With all eyes watching to see what Pep Guardiola pulls out of his hat when he ascends onto Bayern Munich in July after agreeing to a 19 million euros per year deal for three years, I shudder to think whether he can mimic the successes achieved at Barcelona.
Guardiola has lived many dreams. He was part of the Barcelona Dream Team that won the European Cup for the first time under Johan Cruyff. He succeeded Frank Rijkaard as Barcelona coach in 2008. In his first season at the Camp Nou, he won the treble with Barcelona, namely, the La Liga, Copa del Rey and the Champions League. He made history by becoming the youngest manager to win the UEFA Champions League. The next season he won the Supercopa, UEFA Super Cup and the FIFA Club World Cup, making it six titles in six competitions in the same year. He received the FIFA World Coach of the Year in 2011 and led Barcelona to 14 titles in four years. He was also the longest standing coach of Barcelona, a record formerly held by Joseph Samitier. Quite a resumé and one not be reckoned with.
With an attack like Barcelona, who continues to win games despite the exit of Guardiola, will Bayern Munich be able to show better form and achieve glory so desired by the fans of the Allianz Arena under Guardiola? Is it the mindset of players? Is it the motivation from managers? Is it the pressure from fans? Is it the skill and talent of the first team and bench? Or is it just the combination of all of the above? What makes a good coach?
Guardiola is young, talented and good looking. Some critics have even called him gifted. It seems that younger coaches meet players on a better level than older, experienced coaches. The likes of Alex Ferguson and Jose Mourinho are indeed better coaches on paper and their titles and achievements are endless. Pep Guardiola has achieved glory that many only dream of, and that is what makes him unique, which is quite admirable.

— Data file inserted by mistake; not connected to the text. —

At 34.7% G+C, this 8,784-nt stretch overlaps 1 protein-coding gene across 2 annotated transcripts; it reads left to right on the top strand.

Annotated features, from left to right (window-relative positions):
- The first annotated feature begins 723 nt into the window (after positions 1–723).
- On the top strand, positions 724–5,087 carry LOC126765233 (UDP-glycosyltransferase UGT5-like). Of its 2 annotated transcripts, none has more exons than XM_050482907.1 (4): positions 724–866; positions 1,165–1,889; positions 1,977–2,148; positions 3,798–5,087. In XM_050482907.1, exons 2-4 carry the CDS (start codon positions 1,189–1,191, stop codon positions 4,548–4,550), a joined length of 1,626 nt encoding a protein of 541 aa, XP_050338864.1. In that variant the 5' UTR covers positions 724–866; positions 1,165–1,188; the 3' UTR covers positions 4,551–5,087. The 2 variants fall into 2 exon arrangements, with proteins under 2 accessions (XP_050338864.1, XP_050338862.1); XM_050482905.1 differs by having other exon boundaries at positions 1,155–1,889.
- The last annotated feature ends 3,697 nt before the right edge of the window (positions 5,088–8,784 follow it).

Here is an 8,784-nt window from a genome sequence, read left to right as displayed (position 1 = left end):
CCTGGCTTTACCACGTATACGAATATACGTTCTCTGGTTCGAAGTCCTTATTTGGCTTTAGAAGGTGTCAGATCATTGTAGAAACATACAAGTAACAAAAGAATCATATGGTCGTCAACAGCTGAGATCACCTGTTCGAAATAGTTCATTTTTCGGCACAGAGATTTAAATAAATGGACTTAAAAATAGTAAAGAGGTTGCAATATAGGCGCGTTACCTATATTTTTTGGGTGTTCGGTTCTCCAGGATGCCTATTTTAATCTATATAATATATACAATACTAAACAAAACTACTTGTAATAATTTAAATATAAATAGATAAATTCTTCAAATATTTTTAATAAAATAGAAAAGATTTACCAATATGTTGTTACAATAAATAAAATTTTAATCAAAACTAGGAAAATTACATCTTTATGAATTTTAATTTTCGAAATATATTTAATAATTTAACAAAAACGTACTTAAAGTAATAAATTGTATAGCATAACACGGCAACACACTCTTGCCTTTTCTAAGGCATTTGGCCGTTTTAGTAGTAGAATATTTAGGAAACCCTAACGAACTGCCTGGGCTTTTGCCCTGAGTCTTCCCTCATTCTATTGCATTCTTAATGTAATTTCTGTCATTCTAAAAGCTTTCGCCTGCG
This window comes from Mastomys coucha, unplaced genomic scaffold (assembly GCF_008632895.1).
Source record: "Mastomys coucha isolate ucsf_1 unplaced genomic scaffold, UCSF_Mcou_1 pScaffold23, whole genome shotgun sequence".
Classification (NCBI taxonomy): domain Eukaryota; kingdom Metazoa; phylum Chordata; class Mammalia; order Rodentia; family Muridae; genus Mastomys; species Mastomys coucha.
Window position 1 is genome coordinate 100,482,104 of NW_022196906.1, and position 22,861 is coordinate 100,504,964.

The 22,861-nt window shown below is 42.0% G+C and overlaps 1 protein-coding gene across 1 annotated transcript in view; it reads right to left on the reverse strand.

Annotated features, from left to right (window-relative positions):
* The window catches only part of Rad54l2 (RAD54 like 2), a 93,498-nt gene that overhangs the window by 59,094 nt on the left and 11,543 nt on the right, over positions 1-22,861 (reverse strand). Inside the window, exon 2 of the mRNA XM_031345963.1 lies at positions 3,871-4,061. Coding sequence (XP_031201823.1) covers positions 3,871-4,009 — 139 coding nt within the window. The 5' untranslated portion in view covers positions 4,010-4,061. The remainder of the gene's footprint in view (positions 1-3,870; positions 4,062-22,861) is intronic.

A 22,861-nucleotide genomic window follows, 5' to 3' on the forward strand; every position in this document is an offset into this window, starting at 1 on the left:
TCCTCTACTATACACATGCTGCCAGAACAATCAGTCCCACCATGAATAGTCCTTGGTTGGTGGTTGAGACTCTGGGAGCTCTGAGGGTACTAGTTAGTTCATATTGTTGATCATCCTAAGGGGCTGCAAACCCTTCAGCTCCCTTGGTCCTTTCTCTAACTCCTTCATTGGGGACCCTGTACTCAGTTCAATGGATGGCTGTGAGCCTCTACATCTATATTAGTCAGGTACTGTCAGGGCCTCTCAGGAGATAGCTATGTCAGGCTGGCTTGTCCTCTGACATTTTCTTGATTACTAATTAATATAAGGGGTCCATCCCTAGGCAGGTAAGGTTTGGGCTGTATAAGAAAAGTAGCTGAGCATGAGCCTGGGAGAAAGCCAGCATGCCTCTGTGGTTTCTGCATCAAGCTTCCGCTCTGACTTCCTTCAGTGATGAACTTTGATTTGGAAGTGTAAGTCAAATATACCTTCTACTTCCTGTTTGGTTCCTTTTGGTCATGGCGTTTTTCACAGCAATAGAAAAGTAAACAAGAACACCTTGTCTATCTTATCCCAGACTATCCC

But how far does talent take you as a coach? Is it possible to be stern Alex Ferguson who has won many titles over many years? Can you be the “Turnaround Man”, Harry Redknapp, and save Tottenham Hotspurs from their demise, take them to Champions League qualification within a season and then show Europe that ANY team can get to the quarter finals of one of the most prestigious competitions in the world. Not any coach has that type of skill to motivate players to believe in themselves and instill a turnaround strategy within months.
Now Redknapp is the man to bring QPR back on its feet after Mark Hughes made them crawl down the road less travelled. Roberto Di Matteo turned a down-in-the-dumps Chelsea to win the FA Cup and UEFA Champions League, and still lost his job. It makes one wonder, what skills are required to be an exceptional coach, where the whole world sits up and takes notice. This can only be achieved by repeated wins, and only titles and trophies bring celebrity status. I remember a friend telling me that he never took note of Jose Mourinho before Porto won the Champions League. I was not one bit shocked, as I did not know him before then either.
Many would like to see if Guardiola can mirror the successes of Barcelona at Bayern Munich. Some of us would also like to see his fall from grace, just for the world to see that he might just be an ordinary coach, that he might just not be a super coach, but was rather, the coach of a super team.
About the author: Gracia Michaels is a freelance writer, SAFA Cape Town football referee, former semi pro footballer and works full time in media monitoring. Follow her on Twitter @Gracia_Michaels